By having a routine, it makes your life easier by doing things automatically and by avoiding unnecessary decisions like what to wear or what food to eat. It also creates momentum by starting the day with a great routine that you can keep building on.
- “I think one of the biggest mistakes we make when we want to change our habits is that we choose a short-term goal, like losing 20 pounds or exercising for 30 minutes every day or cleaning out your closet every weekend, but then we drop the ball and don’t maintain the routine. You’ll never stick to those plans if they’re just transient. You want a pattern of behavior that becomes automatic over weeks, months, and years.”
A big part of developing a habit is making sure it’s maintained. By picking something that you can do every day as well as something that you’re encouraged to do, you’ll make sure you stick with it for the long-term.
- “If you take an action only once or twice a week, it’s not likely to become automatic. But if you make it part of your routine so that you do in fact do something non-negligible each day, then the initial motivation erodes over time and the habit becomes automatic.”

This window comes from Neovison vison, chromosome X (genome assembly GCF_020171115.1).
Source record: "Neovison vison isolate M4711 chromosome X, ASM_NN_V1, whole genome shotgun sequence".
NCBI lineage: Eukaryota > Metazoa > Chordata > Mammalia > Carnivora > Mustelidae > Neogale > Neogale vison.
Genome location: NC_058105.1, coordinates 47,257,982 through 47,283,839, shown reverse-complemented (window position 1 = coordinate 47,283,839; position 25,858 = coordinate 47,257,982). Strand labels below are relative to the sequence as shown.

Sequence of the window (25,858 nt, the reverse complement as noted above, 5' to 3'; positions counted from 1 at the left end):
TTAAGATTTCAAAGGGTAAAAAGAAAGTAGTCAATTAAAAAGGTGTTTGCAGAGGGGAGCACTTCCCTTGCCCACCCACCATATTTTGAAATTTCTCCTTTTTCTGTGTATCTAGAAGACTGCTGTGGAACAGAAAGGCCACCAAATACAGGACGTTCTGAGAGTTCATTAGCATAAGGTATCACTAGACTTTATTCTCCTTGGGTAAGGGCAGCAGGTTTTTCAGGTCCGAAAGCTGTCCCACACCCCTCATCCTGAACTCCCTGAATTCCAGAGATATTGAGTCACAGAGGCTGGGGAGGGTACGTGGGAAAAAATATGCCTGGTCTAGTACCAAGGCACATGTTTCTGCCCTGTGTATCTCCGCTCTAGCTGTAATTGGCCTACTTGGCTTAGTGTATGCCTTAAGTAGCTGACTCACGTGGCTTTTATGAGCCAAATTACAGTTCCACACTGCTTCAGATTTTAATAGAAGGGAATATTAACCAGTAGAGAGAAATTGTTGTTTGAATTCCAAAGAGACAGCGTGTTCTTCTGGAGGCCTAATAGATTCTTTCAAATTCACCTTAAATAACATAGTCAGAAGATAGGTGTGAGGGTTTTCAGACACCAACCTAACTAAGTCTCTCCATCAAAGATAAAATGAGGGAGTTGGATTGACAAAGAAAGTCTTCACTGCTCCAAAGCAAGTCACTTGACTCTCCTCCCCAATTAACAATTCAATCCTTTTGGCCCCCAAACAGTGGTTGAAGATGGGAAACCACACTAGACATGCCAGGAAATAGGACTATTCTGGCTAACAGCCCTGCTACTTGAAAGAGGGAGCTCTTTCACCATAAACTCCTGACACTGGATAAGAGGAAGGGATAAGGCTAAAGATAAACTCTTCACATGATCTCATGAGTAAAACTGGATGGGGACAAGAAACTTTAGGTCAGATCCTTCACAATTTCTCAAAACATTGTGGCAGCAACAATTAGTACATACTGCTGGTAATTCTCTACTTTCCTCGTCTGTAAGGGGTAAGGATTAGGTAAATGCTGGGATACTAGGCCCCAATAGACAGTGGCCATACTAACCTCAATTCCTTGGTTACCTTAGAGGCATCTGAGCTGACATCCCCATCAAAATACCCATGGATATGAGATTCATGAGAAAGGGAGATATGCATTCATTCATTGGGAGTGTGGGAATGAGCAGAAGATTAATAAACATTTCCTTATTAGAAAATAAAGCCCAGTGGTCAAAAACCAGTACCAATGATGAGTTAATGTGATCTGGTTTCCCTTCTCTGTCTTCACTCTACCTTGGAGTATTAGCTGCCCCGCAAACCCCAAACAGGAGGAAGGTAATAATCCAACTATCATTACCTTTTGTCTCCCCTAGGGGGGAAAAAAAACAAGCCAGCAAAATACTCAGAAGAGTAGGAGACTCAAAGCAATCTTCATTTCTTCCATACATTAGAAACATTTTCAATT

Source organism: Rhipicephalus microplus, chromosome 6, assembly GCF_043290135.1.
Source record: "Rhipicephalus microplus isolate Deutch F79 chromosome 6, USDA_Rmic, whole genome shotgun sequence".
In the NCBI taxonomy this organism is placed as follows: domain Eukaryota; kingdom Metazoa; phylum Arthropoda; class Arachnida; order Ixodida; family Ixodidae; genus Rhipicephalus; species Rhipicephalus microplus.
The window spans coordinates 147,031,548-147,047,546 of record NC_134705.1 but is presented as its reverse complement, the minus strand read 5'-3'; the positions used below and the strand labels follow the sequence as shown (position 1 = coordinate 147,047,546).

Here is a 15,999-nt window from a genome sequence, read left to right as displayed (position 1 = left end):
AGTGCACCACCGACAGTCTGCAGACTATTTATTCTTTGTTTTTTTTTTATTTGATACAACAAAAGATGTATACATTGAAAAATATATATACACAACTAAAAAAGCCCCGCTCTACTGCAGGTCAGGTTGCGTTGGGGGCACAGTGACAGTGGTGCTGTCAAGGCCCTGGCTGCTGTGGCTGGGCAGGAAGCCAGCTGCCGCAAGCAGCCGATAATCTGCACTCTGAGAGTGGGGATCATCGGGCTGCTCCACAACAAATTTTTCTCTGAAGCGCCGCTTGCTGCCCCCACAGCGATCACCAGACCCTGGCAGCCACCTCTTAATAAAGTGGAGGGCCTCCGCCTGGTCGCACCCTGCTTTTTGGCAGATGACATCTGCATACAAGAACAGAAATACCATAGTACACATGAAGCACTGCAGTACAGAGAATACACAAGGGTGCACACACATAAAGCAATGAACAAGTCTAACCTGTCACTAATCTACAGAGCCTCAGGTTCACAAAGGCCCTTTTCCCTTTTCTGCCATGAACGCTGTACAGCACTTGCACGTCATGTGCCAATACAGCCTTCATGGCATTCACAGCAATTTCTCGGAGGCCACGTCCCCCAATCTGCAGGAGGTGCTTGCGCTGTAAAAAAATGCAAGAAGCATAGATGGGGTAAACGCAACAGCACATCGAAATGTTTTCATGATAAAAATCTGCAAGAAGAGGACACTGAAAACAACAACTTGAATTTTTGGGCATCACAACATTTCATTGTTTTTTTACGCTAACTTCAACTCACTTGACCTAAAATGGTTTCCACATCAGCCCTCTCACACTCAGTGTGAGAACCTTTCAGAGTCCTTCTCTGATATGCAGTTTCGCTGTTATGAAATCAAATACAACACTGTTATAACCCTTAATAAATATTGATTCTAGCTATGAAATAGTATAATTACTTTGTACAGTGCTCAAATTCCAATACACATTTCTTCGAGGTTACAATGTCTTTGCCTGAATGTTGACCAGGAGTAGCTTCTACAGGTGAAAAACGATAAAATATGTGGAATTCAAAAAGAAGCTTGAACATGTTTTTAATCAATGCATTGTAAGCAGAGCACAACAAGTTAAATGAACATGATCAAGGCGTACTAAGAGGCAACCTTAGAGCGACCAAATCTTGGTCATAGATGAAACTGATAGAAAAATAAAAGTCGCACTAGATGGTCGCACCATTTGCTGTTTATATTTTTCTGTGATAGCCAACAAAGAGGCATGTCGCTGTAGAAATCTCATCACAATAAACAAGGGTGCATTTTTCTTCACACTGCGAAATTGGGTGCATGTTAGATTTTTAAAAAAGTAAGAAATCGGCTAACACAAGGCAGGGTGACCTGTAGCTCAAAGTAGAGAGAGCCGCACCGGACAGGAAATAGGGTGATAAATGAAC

An important part of making something into a habit is finding one that replaces the thing you’re trying to replace. For example, if you’re trying to stop drinking alcohol, it’s much easier to make a habit of doing something else instead such as making your bed or reading a book.
- “The reward isn’t the reason we do things, but the feeling that we get from doing them is.”
There are lots of ways to find rewards for your behaviors but the most important part is finding something that will feel good so that you don’t need anything external in order to give yourself motivation.
- “If you want to change your life, start just by making your bed.”
The first step of every habit is often the hardest part, so by making it easy to begin you’ll get into a habit more quickly. Make it easy for yourself to get started and then make it harder once you’re finished with the first step.